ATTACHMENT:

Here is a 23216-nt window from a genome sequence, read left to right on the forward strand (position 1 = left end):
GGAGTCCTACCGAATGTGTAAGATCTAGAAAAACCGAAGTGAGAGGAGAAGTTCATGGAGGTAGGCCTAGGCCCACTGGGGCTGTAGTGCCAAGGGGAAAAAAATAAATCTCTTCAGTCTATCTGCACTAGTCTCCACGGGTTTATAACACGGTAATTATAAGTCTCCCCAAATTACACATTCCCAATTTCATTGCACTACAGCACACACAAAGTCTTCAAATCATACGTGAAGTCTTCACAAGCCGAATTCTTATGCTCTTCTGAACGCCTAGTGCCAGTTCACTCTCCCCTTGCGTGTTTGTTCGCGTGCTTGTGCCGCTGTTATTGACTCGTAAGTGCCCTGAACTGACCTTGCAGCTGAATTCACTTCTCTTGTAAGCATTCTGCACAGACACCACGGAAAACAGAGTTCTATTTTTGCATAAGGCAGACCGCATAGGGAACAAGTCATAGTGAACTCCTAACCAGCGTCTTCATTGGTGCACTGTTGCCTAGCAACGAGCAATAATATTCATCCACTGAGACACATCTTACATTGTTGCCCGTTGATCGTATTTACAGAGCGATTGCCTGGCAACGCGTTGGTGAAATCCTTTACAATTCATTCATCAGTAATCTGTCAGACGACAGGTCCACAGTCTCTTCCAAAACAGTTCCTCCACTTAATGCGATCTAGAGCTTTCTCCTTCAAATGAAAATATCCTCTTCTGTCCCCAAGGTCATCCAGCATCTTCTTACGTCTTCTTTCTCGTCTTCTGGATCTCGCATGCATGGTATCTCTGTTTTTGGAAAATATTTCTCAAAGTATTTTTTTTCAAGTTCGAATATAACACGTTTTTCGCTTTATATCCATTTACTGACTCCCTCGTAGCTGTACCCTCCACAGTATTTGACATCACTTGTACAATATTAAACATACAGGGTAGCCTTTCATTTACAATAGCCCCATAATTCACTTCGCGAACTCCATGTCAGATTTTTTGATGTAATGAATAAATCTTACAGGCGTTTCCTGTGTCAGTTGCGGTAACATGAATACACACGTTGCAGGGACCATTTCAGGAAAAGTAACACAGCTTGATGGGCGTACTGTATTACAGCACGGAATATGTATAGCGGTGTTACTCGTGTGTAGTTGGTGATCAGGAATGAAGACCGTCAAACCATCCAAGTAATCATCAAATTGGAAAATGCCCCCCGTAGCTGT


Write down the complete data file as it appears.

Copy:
Here is a 23216-nt window from a genome sequence, read left to right on the forward strand (position 1 = left end):
GGAGTCCTACCGAATGTGTAAGATCTAGAAAAACCGAAGTGAGAGGAGAAGTTCATGGAGGTAGGCCTAGGCCCACTGGGGCTGTAGTGCCAAGGGGAAAAAAATAAATCTCTTCAGTCTATCTGCACTAGTCTCCACGGGTTTATAACACGGTAATTATAAGTCTCCCCAAATTACACATTCCCAATTTCATTGCACTACAGCACACACAAAGTCTTCAAATCATACGTGAAGTCTTCACAAGCCGAATTCTTATGCTCTTCTGAACGCCTAGTGCCAGTTCACTCTCCCCTTGCGTGTTTGTTCGCGTGCTTGTGCCGCTGTTATTGACTCGTAAGTGCCCTGAACTGACCTTGCAGCTGAATTCACTTCTCTTGTAAGCATTCTGCACAGACACCACGGAAAACAGAGTTCTATTTTTGCATAAGGCAGACCGCATAGGGAACAAGTCATAGTGAACTCCTAACCAGCGTCTTCATTGGTGCACTGTTGCCTAGCAACGAGCAATAATATTCATCCACTGAGACACATCTTACATTGTTGCCCGTTGATCGTATTTACAGAGCGATTGCCTGGCAACGCGTTGGTGAAATCCTTTACAATTCATTCATCAGTAATCTGTCAGACGACAGGTCCACAGTCTCTTCCAAAACAGTTCCTCCACTTAATGCGATCTAGAGCTTTCTCCTTCAAATGAAAATATCCTCTTCTGTCCCCAAGGTCATCCAGCATCTTCTTACGTCTTCTTTCTCGTCTTCTGGATCTCGCATGCATGGTATCTCTGTTTTTGGAAAATATTTCTCAAAGTATTTTTTTTCAAGTTCGAATATAACACGTTTTTCGCTTTATATCCATTTACTGACTCCCTCGTAGCTGTACCCTCCACAGTATTTGACATCACTTGTACAATATTAAACATACAGGGTAGCCTTTCATTTACAATAGCCCCATAATTCACTTCGCGAACTCCATGTCAGATTTTTTGATGTAATGAATAAATCTTACAGGCGTTTCCTGTGTCAGTTGCGGTAACATGAATACACACGTTGCAGGGACCATTTCAGGAAAAGTAACACAGCTTGATGGGCGTACTGTATTACAGCACGGAATATGTATAGCGGTGTTACTCGTGTGTAGTTGGTGATCAGGAATGAAGACCGTCAAACCATCCAAGTAATCATCAAATTGGAAAATGCCCCCCGTAGCTGT